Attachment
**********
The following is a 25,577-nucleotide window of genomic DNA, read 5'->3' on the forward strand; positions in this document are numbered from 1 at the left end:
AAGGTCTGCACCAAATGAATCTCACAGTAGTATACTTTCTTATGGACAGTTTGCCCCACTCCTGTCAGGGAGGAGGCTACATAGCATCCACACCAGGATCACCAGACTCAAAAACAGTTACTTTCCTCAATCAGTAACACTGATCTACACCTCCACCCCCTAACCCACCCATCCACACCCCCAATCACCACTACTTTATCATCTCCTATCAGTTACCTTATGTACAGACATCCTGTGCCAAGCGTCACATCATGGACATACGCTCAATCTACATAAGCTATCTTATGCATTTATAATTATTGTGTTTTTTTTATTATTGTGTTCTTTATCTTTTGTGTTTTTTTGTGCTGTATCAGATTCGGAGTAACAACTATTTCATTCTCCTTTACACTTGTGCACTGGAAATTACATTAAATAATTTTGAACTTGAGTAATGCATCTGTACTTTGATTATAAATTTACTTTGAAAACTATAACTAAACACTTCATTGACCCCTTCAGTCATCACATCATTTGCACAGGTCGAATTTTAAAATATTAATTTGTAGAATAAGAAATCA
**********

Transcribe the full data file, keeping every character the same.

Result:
The following is a 25,577-nucleotide window of genomic DNA, read 5'->3' on the forward strand; positions in this document are numbered from 1 at the left end:
AAGGTCTGCACCAAATGAATCTCACAGTAGTATACTTTCTTATGGACAGTTTGCCCCACTCCTGTCAGGGAGGAGGCTACATAGCATCCACACCAGGATCACCAGACTCAAAAACAGTTACTTTCCTCAATCAGTAACACTGATCTACACCTCCACCCCCTAACCCACCCATCCACACCCCCAATCACCACTACTTTATCATCTCCTATCAGTTACCTTATGTACAGACATCCTGTGCCAAGCGTCACATCATGGACATACGCTCAATCTACATAAGCTATCTTATGCATTTATAATTATTGTGTTTTTTTTATTATTGTGTTCTTTATCTTTTGTGTTTTTTTGTGCTGTATCAGATTCGGAGTAACAACTATTTCATTCTCCTTTACACTTGTGCACTGGAAATTACATTAAATAATTTTGAACTTGAGTAATGCATCTGTACTTTGATTATAAATTTACTTTGAAAACTATAACTAAACACTTCATTGACCCCTTCAGTCATCACATCATTTGCACAGGTCGAATTTTAAAATATTAATTTGTAGAATAAGAAATCA